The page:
I\’m sorry, but this does make me snigger

Over the next four years the top rate of corporation tax in the country will be reduced from 28% to 24%, only paid for in part by a small reduction in the investment allowances large businesses (in particular) enjoy.

Small companies will, at the same time, see a fall in their corporation tax rate from 21% to 20%.

However, all is not as it seems. In the TUC publication The Missing Billions published in 2008 we showed that the effective rate of corporation tax paid by large businesses in the UK was no more than 22%. Subsequent data from H M Revenue & Customs published on their own web site has confirmed this estimate as generous – they show an average rate of 21% and that some large companies pay much less.

Now, do we all recall how Ritchie got to his estimate of the tax gap (for of course this is Ritchie)?

Yes, we do: he said that the headline tax rate is x, the actual tax rate is y and the tax gap is x-y equals loadsamoney. But what he didn\’t include in his calculations was that Parliament deliberately puts all sorts of things into the tax code, things that it really rather wants companies to do. R&D gets a 125% tax allowance for example, there are all sorts of capital allowances, no doubt there are ones that I\’ve not even dreamt of. But Ritchie counted all of these entirely legitimate uses of allowances, companies actually doing what Parliament wanted them to do, as part of the tax gap.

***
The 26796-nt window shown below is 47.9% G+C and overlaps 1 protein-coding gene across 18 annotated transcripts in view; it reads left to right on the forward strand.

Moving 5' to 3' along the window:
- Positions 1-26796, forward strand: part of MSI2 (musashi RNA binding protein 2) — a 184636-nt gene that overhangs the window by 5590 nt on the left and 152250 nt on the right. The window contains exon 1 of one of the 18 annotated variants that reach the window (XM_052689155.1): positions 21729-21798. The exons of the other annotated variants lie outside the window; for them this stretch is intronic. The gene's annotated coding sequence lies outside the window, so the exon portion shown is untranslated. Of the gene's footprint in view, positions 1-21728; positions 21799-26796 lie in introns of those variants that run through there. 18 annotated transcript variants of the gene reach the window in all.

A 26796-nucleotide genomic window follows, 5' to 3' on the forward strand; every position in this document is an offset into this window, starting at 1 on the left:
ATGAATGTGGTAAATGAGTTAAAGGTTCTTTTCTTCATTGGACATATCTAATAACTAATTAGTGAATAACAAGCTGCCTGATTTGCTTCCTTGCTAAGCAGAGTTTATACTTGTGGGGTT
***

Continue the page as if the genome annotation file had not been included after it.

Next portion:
So, what the government is doing is reducing those allowances and offsetting this in part by reducing the headline rate. The headline rate will therefore be closer to the actual rate. X-y equals lessthanloadsamoney.

In short, given the way that Ritchie calculates it, the Coalition has just ensured that the tax gap will shrink, just as Ritchie desires.

And yet he\’s complaining?

And I see that others have the same thought.

2 thoughts on “I\’m sorry, but this does make me snigger”

  1. Actually, perhaps because I’m only an accountant and you’re an economist, you’ve made a slightly better point than mine. My argument is that with lower corporation tax rates then there will be less incentive to avoid/evade tax and, even if companies do, the fiscal impact will be less. Both effects should serve to reduce avoidance/evasion.

    Your (correct) observation might serve to reincentivise companies to dodge tax again, because the broader base will make changes to CT overall fiscally neutral. However, because there will be fewer adjustments to arrive at the tax base, they might find avoidance/evasion more difficult, which again you would expect to reduce it…

  2. Did he really just take the tax charge and divide it by the companies profits shown on the P&L account?

    Even Mr Murphy could not be so disingenuous, surely.

    Suppose we have a company that has published profits of £10,000. It is a typically nasty right wing capitalist vehicle and has spent £90,000 entertaining its directors.

    Entertaining is a disallowable expense, so the company pays tax on £100,000. Using Mr Murphy’s method this is an effective rate of 1000%.

    Is he really saying that? Because then he’d have to say that this company is typical of the sort of enterprise he wants to encourage. And somehow, I doubt that…

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